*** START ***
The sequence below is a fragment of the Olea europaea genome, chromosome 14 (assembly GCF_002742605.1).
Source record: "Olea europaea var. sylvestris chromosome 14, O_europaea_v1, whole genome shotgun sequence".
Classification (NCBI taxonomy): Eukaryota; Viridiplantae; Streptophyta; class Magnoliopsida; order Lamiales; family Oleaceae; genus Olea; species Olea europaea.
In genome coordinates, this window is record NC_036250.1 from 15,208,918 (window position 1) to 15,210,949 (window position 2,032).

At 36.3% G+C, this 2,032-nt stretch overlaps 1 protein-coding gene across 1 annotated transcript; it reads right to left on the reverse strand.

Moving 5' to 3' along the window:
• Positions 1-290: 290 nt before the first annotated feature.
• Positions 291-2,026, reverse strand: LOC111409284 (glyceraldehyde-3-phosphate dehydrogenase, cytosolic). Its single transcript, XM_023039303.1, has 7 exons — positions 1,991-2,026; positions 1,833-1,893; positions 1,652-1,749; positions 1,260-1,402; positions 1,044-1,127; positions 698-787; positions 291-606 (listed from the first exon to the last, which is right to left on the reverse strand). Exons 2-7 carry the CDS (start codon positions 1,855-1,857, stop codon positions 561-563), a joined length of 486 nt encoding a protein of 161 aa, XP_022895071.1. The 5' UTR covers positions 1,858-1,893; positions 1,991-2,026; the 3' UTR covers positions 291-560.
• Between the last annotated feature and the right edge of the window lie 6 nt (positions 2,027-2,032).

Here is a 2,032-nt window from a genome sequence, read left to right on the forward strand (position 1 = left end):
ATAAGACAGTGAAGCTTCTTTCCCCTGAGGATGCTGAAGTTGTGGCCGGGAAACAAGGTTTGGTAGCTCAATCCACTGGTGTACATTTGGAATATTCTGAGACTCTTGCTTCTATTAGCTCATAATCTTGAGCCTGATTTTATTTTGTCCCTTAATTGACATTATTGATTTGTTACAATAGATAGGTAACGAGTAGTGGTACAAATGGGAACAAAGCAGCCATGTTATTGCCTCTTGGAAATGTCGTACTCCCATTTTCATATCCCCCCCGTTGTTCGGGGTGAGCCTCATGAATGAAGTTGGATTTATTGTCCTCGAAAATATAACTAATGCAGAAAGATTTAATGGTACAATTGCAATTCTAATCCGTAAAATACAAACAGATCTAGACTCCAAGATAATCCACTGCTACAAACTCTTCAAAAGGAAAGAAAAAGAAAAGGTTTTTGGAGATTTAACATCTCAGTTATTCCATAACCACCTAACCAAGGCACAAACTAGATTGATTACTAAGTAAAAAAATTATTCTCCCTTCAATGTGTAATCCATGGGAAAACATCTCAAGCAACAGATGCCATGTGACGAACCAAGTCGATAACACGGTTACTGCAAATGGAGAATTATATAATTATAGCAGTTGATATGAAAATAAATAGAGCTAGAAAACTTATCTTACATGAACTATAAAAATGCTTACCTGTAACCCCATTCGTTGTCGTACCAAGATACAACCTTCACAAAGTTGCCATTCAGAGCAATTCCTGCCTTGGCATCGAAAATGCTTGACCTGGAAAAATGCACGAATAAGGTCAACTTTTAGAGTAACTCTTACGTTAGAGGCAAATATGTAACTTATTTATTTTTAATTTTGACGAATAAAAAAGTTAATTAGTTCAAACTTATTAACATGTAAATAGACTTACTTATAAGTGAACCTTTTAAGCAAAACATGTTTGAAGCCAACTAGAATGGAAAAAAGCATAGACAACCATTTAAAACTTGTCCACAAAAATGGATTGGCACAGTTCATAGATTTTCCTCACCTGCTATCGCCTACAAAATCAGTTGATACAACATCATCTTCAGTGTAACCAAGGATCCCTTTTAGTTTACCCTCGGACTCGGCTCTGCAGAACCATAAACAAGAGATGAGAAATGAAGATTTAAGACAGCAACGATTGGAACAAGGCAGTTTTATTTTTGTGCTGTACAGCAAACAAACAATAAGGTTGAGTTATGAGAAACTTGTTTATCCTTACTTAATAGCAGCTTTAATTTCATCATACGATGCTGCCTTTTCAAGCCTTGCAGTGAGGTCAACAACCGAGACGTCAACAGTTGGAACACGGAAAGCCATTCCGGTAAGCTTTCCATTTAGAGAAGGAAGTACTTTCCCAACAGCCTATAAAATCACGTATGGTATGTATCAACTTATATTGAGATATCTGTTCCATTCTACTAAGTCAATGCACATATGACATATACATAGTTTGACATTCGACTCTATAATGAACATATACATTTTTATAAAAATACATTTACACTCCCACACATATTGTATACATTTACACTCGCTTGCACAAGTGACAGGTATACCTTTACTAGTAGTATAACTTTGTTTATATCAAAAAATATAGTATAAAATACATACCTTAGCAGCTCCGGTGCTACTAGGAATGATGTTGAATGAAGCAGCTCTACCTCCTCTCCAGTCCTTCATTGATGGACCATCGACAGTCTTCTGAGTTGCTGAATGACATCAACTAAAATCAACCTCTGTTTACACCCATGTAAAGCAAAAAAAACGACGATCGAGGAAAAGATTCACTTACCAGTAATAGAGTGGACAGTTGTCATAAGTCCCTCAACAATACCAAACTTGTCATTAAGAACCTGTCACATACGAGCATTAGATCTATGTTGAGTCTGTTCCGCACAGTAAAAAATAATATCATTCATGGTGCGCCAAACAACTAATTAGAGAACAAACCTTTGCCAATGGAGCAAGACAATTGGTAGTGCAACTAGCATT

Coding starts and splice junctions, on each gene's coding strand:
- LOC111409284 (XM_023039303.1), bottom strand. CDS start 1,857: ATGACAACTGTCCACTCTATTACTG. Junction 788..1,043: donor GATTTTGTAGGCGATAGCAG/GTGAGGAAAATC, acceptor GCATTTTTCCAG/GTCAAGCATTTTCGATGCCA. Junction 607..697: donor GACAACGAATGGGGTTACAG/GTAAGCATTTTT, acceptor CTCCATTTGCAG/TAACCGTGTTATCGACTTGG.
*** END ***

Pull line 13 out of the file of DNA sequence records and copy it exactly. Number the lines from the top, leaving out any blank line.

- LOC111409284 (XM_023039303.1), bottom strand. CDS start 1,857: ATGACAACTGTCCACTCTATTACTG. Junction 788..1,043: donor GATTTTGTAGGCGATAGCAG/GTGAGGAAAATC, acceptor GCATTTTTCCAG/GTCAAGCATTTTCGATGCCA. Junction 607..697: donor GACAACGAATGGGGTTACAG/GTAAGCATTTTT, acceptor CTCCATTTGCAG/TAACCGTGTTATCGACTTGG.